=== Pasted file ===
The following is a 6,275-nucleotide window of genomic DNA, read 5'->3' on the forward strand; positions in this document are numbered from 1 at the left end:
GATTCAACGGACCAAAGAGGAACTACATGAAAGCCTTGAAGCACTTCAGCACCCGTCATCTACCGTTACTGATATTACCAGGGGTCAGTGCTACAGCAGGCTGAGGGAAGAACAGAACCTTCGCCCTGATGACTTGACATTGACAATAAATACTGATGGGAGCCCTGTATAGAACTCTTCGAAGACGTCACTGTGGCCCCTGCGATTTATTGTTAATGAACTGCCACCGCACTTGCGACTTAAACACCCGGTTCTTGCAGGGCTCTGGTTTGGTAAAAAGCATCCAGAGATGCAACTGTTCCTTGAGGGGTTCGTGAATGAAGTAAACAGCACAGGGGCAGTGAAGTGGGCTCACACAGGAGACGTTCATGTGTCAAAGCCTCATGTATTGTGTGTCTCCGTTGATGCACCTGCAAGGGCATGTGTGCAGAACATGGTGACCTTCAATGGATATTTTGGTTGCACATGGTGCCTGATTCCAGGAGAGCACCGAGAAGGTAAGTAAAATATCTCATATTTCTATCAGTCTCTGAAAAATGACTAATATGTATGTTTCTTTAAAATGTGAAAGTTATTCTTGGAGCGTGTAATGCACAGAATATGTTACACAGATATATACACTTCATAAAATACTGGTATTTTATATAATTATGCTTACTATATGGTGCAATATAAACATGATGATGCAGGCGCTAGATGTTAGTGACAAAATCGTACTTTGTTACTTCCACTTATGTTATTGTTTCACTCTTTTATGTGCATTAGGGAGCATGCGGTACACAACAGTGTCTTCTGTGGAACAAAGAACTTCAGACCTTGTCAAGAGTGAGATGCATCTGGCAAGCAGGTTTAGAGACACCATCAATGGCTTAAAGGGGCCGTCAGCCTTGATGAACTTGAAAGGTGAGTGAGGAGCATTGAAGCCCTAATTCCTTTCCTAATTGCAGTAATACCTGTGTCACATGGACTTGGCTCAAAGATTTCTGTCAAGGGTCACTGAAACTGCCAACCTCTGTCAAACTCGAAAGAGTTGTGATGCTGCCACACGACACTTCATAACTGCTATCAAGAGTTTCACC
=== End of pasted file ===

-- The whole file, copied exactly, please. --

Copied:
The following is a 6,275-nucleotide window of genomic DNA, read 5'->3' on the forward strand; positions in this document are numbered from 1 at the left end:
GATTCAACGGACCAAAGAGGAACTACATGAAAGCCTTGAAGCACTTCAGCACCCGTCATCTACCGTTACTGATATTACCAGGGGTCAGTGCTACAGCAGGCTGAGGGAAGAACAGAACCTTCGCCCTGATGACTTGACATTGACAATAAATACTGATGGGAGCCCTGTATAGAACTCTTCGAAGACGTCACTGTGGCCCCTGCGATTTATTGTTAATGAACTGCCACCGCACTTGCGACTTAAACACCCGGTTCTTGCAGGGCTCTGGTTTGGTAAAAAGCATCCAGAGATGCAACTGTTCCTTGAGGGGTTCGTGAATGAAGTAAACAGCACAGGGGCAGTGAAGTGGGCTCACACAGGAGACGTTCATGTGTCAAAGCCTCATGTATTGTGTGTCTCCGTTGATGCACCTGCAAGGGCATGTGTGCAGAACATGGTGACCTTCAATGGATATTTTGGTTGCACATGGTGCCTGATTCCAGGAGAGCACCGAGAAGGTAAGTAAAATATCTCATATTTCTATCAGTCTCTGAAAAATGACTAATATGTATGTTTCTTTAAAATGTGAAAGTTATTCTTGGAGCGTGTAATGCACAGAATATGTTACACAGATATATACACTTCATAAAATACTGGTATTTTATATAATTATGCTTACTATATGGTGCAATATAAACATGATGATGCAGGCGCTAGATGTTAGTGACAAAATCGTACTTTGTTACTTCCACTTATGTTATTGTTTCACTCTTTTATGTGCATTAGGGAGCATGCGGTACACAACAGTGTCTTCTGTGGAACAAAGAACTTCAGACCTTGTCAAGAGTGAGATGCATCTGGCAAGCAGGTTTAGAGACACCATCAATGGCTTAAAGGGGCCGTCAGCCTTGATGAACTTGAAAGGTGAGTGAGGAGCATTGAAGCCCTAATTCCTTTCCTAATTGCAGTAATACCTGTGTCACATGGACTTGGCTCAAAGATTTCTGTCAAGGGTCACTGAAACTGCCAACCTCTGTCAAACTCGAAAGAGTTGTGATGCTGCCACACGACACTTCATAACTGCTATCAAGAGTTTCACC